Tag Archives: Cuisine

Quincy Market: A Foodie’s Paradise

Quincy Market, Boston

By Rohan:

Who? Anyone who wants to experience the flavors of the world without breaking the bank and catch a glimpse of some American history in the process.

What? An indoor marketplace filled with food ranging in cultures. On one corner, check out authentic Ethiopian cuisine, on the other, sink your teeth into a sweet Belgian Waffle. The choices are endless at Quincy Market and sampling food from around the world is a breeze. The market was named after John Quincy Adams and is located in a historical building cornered off by cobblestone streets with sideshow acts and fun boutique stores.

How? The market is located in the heart of Boston, Massachusetts in the Quincy Market Colonnade (Faneuil Hall Market). You can either drive or walk, at certain times of the year the area is stunning.

Why?  Imagine the cultures of the world meeting in a marketplace to share the unique flavors they have to offer. Delicious Indian crepes called Dosas are made fresh on the spot and the Italian gelato is a little piece of heaven. Whether you just want a slice of Brooklyn pizza or feel like a Middle Eastern wrap, there is something for everybody. When your meal finally comes to a close, enjoy some of the succulent desserts the market has in store. The most unique of delicacies will surely satisfy your sweet tooth

A Little Tip: Going to Quincy Market during the holiday season is an unforgettable experience. After you’ve traveled the world, step outside for cheerful live entertainment, a gorgeous tree-lighting ceremony, and endless rows of shops to get your holiday shopping done early. The market makes for a very festive atmosphere as local rock bands perform classic holiday tunes and lights hang from the sky, illuminating kids awestruck by the giant Christmas tree. Don’t forget to say hello to Santa!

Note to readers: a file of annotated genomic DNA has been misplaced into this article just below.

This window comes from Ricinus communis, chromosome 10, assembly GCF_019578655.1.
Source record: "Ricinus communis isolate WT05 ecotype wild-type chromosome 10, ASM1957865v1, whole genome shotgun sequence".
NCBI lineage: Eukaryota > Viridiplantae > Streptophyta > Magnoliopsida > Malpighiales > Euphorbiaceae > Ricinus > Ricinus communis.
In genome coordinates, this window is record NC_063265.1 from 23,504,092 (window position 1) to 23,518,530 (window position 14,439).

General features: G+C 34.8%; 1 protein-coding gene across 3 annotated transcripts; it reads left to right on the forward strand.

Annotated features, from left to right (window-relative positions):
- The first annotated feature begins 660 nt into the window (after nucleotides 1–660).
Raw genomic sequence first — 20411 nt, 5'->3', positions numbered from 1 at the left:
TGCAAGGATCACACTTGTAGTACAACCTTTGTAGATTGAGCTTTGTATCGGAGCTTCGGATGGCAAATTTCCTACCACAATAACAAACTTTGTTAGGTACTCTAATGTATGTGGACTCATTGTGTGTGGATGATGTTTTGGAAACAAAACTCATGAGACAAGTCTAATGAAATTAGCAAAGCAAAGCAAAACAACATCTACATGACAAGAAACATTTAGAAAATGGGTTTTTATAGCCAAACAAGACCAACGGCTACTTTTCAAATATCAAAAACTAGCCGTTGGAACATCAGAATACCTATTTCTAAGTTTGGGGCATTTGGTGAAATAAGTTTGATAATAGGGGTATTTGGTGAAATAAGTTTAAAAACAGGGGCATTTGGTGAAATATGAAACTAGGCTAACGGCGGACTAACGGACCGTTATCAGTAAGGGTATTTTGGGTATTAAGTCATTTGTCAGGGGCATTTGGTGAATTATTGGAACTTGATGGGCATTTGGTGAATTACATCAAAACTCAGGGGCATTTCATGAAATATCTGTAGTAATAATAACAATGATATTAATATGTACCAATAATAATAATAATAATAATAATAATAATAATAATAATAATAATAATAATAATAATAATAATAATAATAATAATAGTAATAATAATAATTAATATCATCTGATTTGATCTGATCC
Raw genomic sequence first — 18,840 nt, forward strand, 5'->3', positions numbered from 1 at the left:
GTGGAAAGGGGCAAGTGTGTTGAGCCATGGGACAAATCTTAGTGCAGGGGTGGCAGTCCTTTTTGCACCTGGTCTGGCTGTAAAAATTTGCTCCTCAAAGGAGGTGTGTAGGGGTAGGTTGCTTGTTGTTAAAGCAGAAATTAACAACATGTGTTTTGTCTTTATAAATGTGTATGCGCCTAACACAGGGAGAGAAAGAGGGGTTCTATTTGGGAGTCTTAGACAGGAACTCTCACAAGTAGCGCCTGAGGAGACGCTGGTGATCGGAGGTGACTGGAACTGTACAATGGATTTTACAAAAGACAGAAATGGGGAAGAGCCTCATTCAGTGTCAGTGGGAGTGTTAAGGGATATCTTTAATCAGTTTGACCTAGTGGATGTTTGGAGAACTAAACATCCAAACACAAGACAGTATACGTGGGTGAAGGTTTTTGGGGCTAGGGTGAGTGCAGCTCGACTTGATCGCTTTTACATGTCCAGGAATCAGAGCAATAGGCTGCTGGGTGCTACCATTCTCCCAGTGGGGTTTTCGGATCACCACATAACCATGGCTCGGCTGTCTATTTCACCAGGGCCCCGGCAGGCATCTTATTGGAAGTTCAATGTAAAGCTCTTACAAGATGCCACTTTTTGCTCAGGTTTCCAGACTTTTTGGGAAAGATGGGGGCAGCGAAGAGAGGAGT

Food – The Most Awesome Part of Global Travel

Pizza Love (Rome)

By Lakshmi:

Those who know me best understand that food is a core part of my existence. I am always thinking about my next meal. I read food/cooking/travel magazines cover to cover, virtually transporting myself from my couch to whichever part of the world is being covered. I have a collection of over 200 cookbooks from around the world! These cookbooks are not just objects of adornment, but ones that have bent pages and food stains from regularly trying out new dishes. One of my greatest joys in life is eating a new dish somewhere in the world and trying to recreate it through memory and taste in my own kitchen.

While I could dedicate post after post to each dish sampled, I want to list here six dishes I would have never known about without our travels. Foods that I have now formed a life long bond with.

  1. Imam Bayildi: The Turkish dish of eggplant, garlic, onions and tomatoes which was so divine and had so much olive oil that it made a frugal Imam faint. My first exposure to this dish was in a small Turkish restaurant in Saarbrucken, Germany and was the commencement of a love affair with Turkish cuisine.
  2. Tempura: The most delicate tempura I tasted was in Tokyo, where I was presented with a single, large, basil leaf fried in batter that formed an intricate lattice. I was afraid to break this work of art with my chop sticks. There have been countless oily, soggy tempuras since then, but none to match the flawless, melt-in-your-mouth taste of the one in Tokyo.
  3. Baklava: Istanbul, Cairo, Athens all have introduced me to their own special brands of baklava. From pistachios to walnuts to sweetened condensed milk, the varied stuffings have all been a gift to the palate.
  4. Gelato: Till my first trip to Milan, I had never really had authentic gelato, and once I had my first scoop (actually multiple scoops) at Rivareno, there was no settling for insipid, uninspiring ice cream!
  5. Roti Canai: For an Indian, rotis are everyday homely food. But in Penang, as I savored the flaky, multilayered roti, calories did not matter. Every morsel was an indulgence.
  6. Injera Bread and Vegetables: We sampled this Ethiopian delicacy not in Africa, but at Meskerem, that temple of Ethiopian cooking in Adams Morgan in Washington DC. Was it the similarity to Indian cuisine? Was it the communal eating? Or was it the delicious injera with the veggies and berbere sauce that made for a divine experience?

We would love to hear about your favorite foods! Being vegetarians, we are particularly curious about the ones we can sample as well:)